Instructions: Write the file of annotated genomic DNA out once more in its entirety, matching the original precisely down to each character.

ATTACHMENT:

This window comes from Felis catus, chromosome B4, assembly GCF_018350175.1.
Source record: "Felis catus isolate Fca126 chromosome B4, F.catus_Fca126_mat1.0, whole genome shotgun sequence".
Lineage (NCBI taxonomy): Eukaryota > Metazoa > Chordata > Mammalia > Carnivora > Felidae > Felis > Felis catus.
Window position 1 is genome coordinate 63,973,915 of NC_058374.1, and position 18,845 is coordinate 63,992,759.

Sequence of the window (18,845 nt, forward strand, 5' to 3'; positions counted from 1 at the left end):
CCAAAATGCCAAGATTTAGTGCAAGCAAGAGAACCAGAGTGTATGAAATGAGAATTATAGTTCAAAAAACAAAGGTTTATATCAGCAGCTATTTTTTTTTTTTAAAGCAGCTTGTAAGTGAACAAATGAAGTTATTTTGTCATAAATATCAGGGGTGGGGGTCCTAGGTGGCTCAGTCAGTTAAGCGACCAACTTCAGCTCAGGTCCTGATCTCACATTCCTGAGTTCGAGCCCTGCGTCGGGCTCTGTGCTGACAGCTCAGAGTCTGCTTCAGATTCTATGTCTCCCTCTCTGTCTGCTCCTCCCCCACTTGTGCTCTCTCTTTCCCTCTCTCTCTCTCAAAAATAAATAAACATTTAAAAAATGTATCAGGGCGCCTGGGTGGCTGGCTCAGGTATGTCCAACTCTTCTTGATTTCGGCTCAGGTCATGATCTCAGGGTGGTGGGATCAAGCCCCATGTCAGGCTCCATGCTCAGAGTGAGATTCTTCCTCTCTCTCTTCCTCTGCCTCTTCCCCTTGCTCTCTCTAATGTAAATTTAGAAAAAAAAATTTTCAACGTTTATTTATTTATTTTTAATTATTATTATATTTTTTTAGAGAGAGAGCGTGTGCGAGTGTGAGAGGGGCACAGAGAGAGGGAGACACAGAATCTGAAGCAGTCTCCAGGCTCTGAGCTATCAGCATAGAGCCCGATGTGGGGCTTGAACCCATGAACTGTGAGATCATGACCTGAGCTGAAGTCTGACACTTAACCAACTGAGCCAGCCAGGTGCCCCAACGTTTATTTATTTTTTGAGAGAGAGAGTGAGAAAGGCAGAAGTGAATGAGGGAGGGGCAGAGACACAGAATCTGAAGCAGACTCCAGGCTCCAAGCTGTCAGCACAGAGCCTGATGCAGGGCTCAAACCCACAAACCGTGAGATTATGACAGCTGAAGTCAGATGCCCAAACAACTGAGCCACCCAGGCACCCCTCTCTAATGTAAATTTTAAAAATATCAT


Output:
This window comes from Felis catus, chromosome B4, assembly GCF_018350175.1.
Source record: "Felis catus isolate Fca126 chromosome B4, F.catus_Fca126_mat1.0, whole genome shotgun sequence".
Lineage (NCBI taxonomy): Eukaryota > Metazoa > Chordata > Mammalia > Carnivora > Felidae > Felis > Felis catus.
Window position 1 is genome coordinate 63,973,915 of NC_058374.1, and position 18,845 is coordinate 63,992,759.

Sequence of the window (18,845 nt, forward strand, 5' to 3'; positions counted from 1 at the left end):
CCAAAATGCCAAGATTTAGTGCAAGCAAGAGAACCAGAGTGTATGAAATGAGAATTATAGTTCAAAAAACAAAGGTTTATATCAGCAGCTATTTTTTTTTTTTAAAGCAGCTTGTAAGTGAACAAATGAAGTTATTTTGTCATAAATATCAGGGGTGGGGGTCCTAGGTGGCTCAGTCAGTTAAGCGACCAACTTCAGCTCAGGTCCTGATCTCACATTCCTGAGTTCGAGCCCTGCGTCGGGCTCTGTGCTGACAGCTCAGAGTCTGCTTCAGATTCTATGTCTCCCTCTCTGTCTGCTCCTCCCCCACTTGTGCTCTCTCTTTCCCTCTCTCTCTCTCAAAAATAAATAAACATTTAAAAAATGTATCAGGGCGCCTGGGTGGCTGGCTCAGGTATGTCCAACTCTTCTTGATTTCGGCTCAGGTCATGATCTCAGGGTGGTGGGATCAAGCCCCATGTCAGGCTCCATGCTCAGAGTGAGATTCTTCCTCTCTCTCTTCCTCTGCCTCTTCCCCTTGCTCTCTCTAATGTAAATTTAGAAAAAAAAATTTTCAACGTTTATTTATTTATTTTTAATTATTATTATATTTTTTTAGAGAGAGAGCGTGTGCGAGTGTGAGAGGGGCACAGAGAGAGGGAGACACAGAATCTGAAGCAGTCTCCAGGCTCTGAGCTATCAGCATAGAGCCCGATGTGGGGCTTGAACCCATGAACTGTGAGATCATGACCTGAGCTGAAGTCTGACACTTAACCAACTGAGCCAGCCAGGTGCCCCAACGTTTATTTATTTTTTGAGAGAGAGAGTGAGAAAGGCAGAAGTGAATGAGGGAGGGGCAGAGACACAGAATCTGAAGCAGACTCCAGGCTCCAAGCTGTCAGCACAGAGCCTGATGCAGGGCTCAAACCCACAAACCGTGAGATTATGACAGCTGAAGTCAGATGCCCAAACAACTGAGCCACCCAGGCACCCCTCTCTAATGTAAATTTTAAAAATATCAT